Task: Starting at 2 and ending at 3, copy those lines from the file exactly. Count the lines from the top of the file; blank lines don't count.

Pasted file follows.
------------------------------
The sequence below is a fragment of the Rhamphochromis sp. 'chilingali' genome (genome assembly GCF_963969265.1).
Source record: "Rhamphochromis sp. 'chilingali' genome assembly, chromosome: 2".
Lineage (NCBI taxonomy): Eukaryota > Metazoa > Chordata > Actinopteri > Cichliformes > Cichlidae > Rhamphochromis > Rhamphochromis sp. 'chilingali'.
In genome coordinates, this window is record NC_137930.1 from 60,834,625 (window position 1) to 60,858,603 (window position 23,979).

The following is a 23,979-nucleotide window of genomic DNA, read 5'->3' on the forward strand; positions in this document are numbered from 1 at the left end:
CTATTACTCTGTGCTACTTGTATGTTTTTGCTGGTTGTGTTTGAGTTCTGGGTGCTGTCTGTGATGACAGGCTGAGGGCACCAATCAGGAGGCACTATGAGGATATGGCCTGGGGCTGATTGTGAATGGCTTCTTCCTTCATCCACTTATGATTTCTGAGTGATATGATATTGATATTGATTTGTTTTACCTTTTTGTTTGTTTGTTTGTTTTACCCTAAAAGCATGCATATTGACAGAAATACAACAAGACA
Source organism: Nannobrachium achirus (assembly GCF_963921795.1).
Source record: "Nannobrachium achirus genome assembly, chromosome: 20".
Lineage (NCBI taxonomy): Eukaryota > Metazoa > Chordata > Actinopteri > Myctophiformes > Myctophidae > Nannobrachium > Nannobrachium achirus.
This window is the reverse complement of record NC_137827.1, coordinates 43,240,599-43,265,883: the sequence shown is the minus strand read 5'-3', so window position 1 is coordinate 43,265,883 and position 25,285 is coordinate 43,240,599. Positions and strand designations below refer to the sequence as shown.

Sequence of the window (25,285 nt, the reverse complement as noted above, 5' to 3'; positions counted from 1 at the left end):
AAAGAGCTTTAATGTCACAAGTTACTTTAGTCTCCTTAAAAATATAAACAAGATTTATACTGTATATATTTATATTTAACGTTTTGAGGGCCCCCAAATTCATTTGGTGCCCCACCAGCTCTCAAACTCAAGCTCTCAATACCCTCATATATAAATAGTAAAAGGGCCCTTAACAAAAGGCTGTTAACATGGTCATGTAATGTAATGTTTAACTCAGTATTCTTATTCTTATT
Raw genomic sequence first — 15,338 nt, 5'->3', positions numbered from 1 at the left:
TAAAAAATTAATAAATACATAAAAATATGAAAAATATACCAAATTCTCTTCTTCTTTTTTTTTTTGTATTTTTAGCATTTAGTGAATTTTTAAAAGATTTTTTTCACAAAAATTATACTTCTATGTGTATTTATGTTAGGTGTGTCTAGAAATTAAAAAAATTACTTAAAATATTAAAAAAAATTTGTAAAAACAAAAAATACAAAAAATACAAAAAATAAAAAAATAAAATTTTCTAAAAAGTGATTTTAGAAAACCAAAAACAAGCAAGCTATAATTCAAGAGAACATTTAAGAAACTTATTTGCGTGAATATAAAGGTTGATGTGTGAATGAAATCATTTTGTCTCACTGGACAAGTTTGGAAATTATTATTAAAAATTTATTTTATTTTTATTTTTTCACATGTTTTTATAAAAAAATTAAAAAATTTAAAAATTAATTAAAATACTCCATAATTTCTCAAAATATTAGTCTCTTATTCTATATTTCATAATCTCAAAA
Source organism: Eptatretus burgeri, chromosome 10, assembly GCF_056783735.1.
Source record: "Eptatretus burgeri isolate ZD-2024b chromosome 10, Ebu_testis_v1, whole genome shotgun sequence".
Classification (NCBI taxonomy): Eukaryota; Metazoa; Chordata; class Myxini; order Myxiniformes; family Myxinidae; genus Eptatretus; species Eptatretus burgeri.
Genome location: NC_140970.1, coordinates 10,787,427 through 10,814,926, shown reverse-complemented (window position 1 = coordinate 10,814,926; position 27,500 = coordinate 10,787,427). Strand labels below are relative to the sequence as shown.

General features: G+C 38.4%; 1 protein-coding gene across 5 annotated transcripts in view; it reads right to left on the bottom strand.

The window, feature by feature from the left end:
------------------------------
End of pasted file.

Source record: "Rhamphochromis sp. 'chilingali' genome assembly, chromosome: 2".
Lineage (NCBI taxonomy): Eukaryota > Metazoa > Chordata > Actinopteri > Cichliformes > Cichlidae > Rhamphochromis > Rhamphochromis sp. 'chilingali'.